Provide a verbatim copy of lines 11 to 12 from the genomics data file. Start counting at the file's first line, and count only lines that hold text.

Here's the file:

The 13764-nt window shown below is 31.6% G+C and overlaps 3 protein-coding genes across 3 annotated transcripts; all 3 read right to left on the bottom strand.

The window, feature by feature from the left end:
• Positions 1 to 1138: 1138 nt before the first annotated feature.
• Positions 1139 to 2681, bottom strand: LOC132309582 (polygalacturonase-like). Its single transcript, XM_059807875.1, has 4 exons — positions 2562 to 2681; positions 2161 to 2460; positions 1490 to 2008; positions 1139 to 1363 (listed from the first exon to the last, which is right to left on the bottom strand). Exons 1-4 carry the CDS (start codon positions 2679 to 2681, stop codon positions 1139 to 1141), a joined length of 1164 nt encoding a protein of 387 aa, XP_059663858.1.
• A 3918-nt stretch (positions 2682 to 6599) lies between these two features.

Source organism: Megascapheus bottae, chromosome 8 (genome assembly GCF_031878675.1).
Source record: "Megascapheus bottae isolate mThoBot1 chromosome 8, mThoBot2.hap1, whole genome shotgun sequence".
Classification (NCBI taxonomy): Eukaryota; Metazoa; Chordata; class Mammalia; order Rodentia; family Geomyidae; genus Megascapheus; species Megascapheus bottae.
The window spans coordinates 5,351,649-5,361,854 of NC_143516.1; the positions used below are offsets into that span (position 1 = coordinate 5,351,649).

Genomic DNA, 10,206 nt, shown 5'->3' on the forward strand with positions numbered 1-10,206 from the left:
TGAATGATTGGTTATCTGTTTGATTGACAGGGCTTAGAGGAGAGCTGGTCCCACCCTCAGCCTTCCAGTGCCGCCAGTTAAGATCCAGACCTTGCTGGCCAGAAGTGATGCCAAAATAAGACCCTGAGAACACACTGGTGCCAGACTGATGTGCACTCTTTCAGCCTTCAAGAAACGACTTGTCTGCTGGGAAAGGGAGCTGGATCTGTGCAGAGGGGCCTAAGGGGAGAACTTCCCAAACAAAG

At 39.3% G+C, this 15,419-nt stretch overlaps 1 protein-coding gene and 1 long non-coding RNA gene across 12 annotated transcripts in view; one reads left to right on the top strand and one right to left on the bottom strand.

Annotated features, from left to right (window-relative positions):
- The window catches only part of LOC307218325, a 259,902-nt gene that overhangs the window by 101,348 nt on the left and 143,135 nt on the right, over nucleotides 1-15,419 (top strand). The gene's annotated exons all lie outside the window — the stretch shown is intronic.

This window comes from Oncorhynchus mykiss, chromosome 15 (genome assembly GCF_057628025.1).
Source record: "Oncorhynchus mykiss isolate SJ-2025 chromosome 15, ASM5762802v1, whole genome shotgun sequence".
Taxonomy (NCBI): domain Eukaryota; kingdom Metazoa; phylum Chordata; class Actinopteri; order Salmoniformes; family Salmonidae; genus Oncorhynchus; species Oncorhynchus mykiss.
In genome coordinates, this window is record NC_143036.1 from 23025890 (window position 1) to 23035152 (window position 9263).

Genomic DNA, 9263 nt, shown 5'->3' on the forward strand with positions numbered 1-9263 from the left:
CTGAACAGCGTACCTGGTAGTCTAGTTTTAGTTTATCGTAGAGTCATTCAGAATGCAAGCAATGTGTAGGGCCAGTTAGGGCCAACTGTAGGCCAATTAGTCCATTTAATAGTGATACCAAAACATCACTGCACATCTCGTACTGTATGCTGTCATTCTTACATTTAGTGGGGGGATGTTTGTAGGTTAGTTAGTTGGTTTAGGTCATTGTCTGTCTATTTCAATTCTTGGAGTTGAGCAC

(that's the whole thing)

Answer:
TGAATGATTGGTTATCTGTTTGATTGACAGGGCTTAGAGGAGAGCTGGTCCCACCCTCAGCCTTCCAGTGCCGCCAGTTAAGATCCAGACCTTGCTGGCCAGAAGTGATGCCAAAATAAGACCCTGAGAACACACTGGTGCCAGACTGATGTGCACTCTTTCAGCCTTCAAGAAACGACTTGTCTGCTGGGAAAGGGAGCTGGATCTGTGCAGAGGGGCCTAAGGGGAGAACTTCCCAAACAAAG

At 39.3% G+C, this 15,419-nt stretch overlaps 1 protein-coding gene and 1 long non-coding RNA gene across 12 annotated transcripts in view; one reads left to right on the top strand and one right to left on the bottom strand.